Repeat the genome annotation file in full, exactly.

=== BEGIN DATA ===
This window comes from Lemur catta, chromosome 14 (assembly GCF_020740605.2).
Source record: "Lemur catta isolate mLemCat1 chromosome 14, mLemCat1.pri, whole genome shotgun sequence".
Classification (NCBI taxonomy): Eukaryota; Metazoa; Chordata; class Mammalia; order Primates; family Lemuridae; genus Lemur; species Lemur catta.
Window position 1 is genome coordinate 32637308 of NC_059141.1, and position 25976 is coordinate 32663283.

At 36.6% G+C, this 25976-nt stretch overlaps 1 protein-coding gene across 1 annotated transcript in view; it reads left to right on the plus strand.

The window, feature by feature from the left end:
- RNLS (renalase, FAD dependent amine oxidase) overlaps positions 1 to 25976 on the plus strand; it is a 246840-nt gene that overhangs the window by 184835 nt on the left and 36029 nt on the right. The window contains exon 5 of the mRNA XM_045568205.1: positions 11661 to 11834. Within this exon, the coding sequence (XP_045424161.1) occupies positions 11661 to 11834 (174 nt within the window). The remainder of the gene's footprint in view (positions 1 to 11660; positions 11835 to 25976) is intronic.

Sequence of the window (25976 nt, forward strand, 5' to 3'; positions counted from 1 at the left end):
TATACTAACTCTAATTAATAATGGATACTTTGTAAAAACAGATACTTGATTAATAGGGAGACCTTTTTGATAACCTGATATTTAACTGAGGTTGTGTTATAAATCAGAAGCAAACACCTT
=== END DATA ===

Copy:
This window comes from Lemur catta, chromosome 14 (assembly GCF_020740605.2).
Source record: "Lemur catta isolate mLemCat1 chromosome 14, mLemCat1.pri, whole genome shotgun sequence".
Classification (NCBI taxonomy): Eukaryota; Metazoa; Chordata; class Mammalia; order Primates; family Lemuridae; genus Lemur; species Lemur catta.
Window position 1 is genome coordinate 32637308 of NC_059141.1, and position 25976 is coordinate 32663283.

At 36.6% G+C, this 25976-nt stretch overlaps 1 protein-coding gene across 1 annotated transcript in view; it reads left to right on the plus strand.

The window, feature by feature from the left end:
- RNLS (renalase, FAD dependent amine oxidase) overlaps positions 1 to 25976 on the plus strand; it is a 246840-nt gene that overhangs the window by 184835 nt on the left and 36029 nt on the right. The window contains exon 5 of the mRNA XM_045568205.1: positions 11661 to 11834. Within this exon, the coding sequence (XP_045424161.1) occupies positions 11661 to 11834 (174 nt within the window). The remainder of the gene's footprint in view (positions 1 to 11660; positions 11835 to 25976) is intronic.

Sequence of the window (25976 nt, forward strand, 5' to 3'; positions counted from 1 at the left end):
TATACTAACTCTAATTAATAATGGATACTTTGTAAAAACAGATACTTGATTAATAGGGAGACCTTTTTGATAACCTGATATTTAACTGAGGTTGTGTTATAAATCAGAAGCAAACACCTT